Research data should be submitted to institutional (UNB Dataverse ), discipline-specific, community-recognized repositories where possible, or to generalist repositories if no suitable community resource is available.
A tool to assist in identifying repositories (from DataCite): https://repositoryfinder.datacite.org
- The University of New Brunswick (UNB) Library provides online access to the data-sharing platform to support the RDM need of academic researchers. UNB Dataverse uses local institutional resources to store research data without outsourcing them to another location.
- a platform for Canadian researchers to deposit and share research data, and to facilitate the discovery of research data in Canadian repositories. This is a collaborative project between Portage Network, CARL, and Compute Canada. FRDR utilizes Compute Canada resources to store research data as well as Globus services to transfer files and search for information. FRDR is particularly suitable for archiving and sharing large data sets (300 GB or 25,000 files).
Getting started with FRDR
To get started on FRDR demo, go to https://demo.frdr.ca/ and attempt to log in (in the header menu). From there you'll be prompted to create an account. You can use a Google, ORCID, or Compute Canada account, or you can create a new account with Globus. (Note: There is no current support logging in using the university account, but it is something that will be available in the future)
When you have an account, select the "Deposit Data" button on the FRDR demo homepage and you'll see a message asking you to email support to receive permission to use demo. (This is only the process for limited production. Once an administrator receives your email they can add you to the FRDR depositor group.)
In demo you can perform test submissions, get a sense of the metadata form to fill out, use your browser or Globus transfer to upload some test data, etc. You will need to download Globus Connect Personal to upload large datasets to FRDR using Globus, or to download large data files or entire datasets.
Some useful links:
FRDR documentation: https://www.frdr.ca/docs/en/home/
Globus Connect Personal download: https://www.globus.org/globus-connect-personal
An example of data record in FRDR: https://www.frdr.ca/repo/handle/doi:10.20383/101.0111
Discipline-specific data repositories suggested by Nature.com
Some repositories on this page may only accept data from those funded by specific sources or may charge for hosting data. Be aware of any deposition policies for your chosen repository. The list includes the following disciplines and areas:
- Biological Sciences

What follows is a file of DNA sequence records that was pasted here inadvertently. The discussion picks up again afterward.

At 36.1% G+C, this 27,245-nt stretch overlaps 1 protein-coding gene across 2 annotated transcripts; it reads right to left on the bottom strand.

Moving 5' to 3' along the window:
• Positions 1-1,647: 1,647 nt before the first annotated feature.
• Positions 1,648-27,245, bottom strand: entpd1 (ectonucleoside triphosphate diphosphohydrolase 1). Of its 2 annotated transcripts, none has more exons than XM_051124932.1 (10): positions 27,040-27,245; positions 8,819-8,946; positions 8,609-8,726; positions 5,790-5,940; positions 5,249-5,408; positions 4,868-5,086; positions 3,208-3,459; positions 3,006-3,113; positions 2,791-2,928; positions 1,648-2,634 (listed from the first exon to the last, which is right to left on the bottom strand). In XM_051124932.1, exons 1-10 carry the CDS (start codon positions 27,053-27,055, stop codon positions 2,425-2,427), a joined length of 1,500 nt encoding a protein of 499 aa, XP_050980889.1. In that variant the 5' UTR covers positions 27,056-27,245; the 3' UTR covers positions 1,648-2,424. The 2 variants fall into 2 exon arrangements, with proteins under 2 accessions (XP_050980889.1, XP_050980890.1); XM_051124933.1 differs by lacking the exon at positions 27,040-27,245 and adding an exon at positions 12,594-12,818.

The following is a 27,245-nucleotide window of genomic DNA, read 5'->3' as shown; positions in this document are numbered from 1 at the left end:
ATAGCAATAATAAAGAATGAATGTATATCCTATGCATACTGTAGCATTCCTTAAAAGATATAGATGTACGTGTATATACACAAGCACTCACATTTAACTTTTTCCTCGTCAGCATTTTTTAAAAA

- Nucleic acid sequence
- Protein sequence
- Molecular & supramolecular structure
- Omics (functional genomics, Metabolomics, Proteomics)
- Taxonomy & species diversity
- Mathematical & modeling resources
- Cytometry & immunology
- Organism-focused resources
- Health Sciences
- Chemistry & chemical biology
- Earth & environmental sciences
- Physics, astrophysics & astronomy
- Social sciences
- Generalist repositories
The list includes subjects and areas such as:
- Biomedical Sciences
- Marine Sciences
- Model organisms
- Physical Sciences
- Social Sciences
- Structural Databases
- Taxonomic & Species Diversity
- Unstructured and/or Large Data
re3data.org - Registry of Research Data Repositories
- a global registry of research data repositories that covers research data repositories from different academic disciplines.
GitHub (a development platform for sharing source codes, open-source)
Dat - a distributed data community
Dat is a peer-to-peer platform for publishing datasets both large and small. Its design borrows concepts from distributed revision control systems, allowing multiple users to contribute changes and updates to a dataset while retaining authorship information and preserving older versions. Dat was initially funded by the Knight Foundation under an initiative that "seeks to increase the traction of the open data movement by providing better tools for collaboration." The Try Dat section of the project site contains a detailed tutorial that covers creating, publishing, and updating a dataset. Reference datasets are also provided in a number of formats, including a CSV on recent earthquakes, a JSON file of recently published DOIs, and Bionode format genomics data. The tutorial covers installing Dat on Windows, macOS, and Linux. Dat is free software, distributed under the BSD license, with source code available on Github.
The infographic below will help you to make an informed decision on where to deposit your research data.